I’m in a time of transition.
An earth-trembling, savour each moment because it might be the last, but maybe it will last for months kind of transition.
I’m preparing to move from London to York (a city in the north of England, for those of you unfamiliar), from a large, chaotic family to leading a small team, from cities strung like fairy lights across the city to a community centre built over a century ago.
So I thought, how best to cement this time in my mind? And I immediately longed for the tangible presence of 35 mm prints, for deep shadows and rich colours. So I ordered a Fujifilm disposable camera (since my Minolta died mid-way through a roll in Paris in January) and tucked it in my bag and took a train north.
For the first few days of this trip to York, I criss-crossed the city to meetings and get-togethers. I socially-distanced from children who will be a part of my new family (which was heart-breaking. They still run to you with open arms, then hold their own hands when they remember that you can’t hold them) and ate pizza in the park and took part in bedtime rituals. I slept on the floor of a cold office and took over a desk beneath a window that looked over the back lane behind the centre.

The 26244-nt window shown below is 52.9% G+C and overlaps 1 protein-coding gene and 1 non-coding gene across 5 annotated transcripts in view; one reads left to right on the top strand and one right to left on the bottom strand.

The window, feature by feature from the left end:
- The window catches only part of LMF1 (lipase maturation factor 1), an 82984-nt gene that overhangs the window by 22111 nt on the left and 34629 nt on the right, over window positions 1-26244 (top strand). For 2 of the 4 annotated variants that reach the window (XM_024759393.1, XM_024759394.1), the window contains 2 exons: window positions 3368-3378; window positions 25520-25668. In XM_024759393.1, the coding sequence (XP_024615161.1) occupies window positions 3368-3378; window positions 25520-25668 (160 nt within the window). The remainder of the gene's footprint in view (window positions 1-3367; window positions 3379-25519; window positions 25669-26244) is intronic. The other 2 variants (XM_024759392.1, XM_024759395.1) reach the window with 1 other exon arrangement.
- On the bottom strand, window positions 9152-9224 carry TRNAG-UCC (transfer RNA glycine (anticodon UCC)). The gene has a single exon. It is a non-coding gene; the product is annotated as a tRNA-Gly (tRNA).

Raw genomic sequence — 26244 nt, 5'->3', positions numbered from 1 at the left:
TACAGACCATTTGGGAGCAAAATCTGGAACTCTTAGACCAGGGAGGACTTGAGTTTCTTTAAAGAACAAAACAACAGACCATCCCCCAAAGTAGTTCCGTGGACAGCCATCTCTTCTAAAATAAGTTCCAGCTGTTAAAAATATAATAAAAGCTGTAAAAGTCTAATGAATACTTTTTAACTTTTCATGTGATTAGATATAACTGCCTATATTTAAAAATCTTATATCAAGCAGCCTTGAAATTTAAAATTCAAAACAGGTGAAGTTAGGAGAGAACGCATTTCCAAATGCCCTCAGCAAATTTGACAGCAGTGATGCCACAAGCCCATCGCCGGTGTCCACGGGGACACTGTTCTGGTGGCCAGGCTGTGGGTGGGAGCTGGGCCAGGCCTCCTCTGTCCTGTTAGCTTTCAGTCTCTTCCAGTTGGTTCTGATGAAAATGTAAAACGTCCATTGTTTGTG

Then some of our trainees from London arrived, and the real work began. We built a shower in a cupboard, we re-wired electrics and plastered and painted. I visited B&Q more times in that week than I have in a decade. We finished work at half-seven and were in the city centre by half-eight, wandering down cobbled lanes and listening as our laughter echoed. The work was hard, the sunsets glorious. My mates had such good attitudes as they helped me uncover a bit of vision for the building we’ve been given.
But this roll of film isn’t just of York. It’s also of the oddest summer I’ve lived yet: London, empty of tourists and full of locals so tired of our houses that we’re discovering our city again. The Southbank is oddly quiet, the Sky Garden empty. There aren’t nearly as many selfie sticks on Tower Bridge (because people are using it as an actual bridge to cross the river), and St. Paul’s is abandoned. I want to capture it all, to remember it in the quiet of a much smaller city, but also because this is such a bizarre time to be in London.
So here it is, my ode to my present and future homes.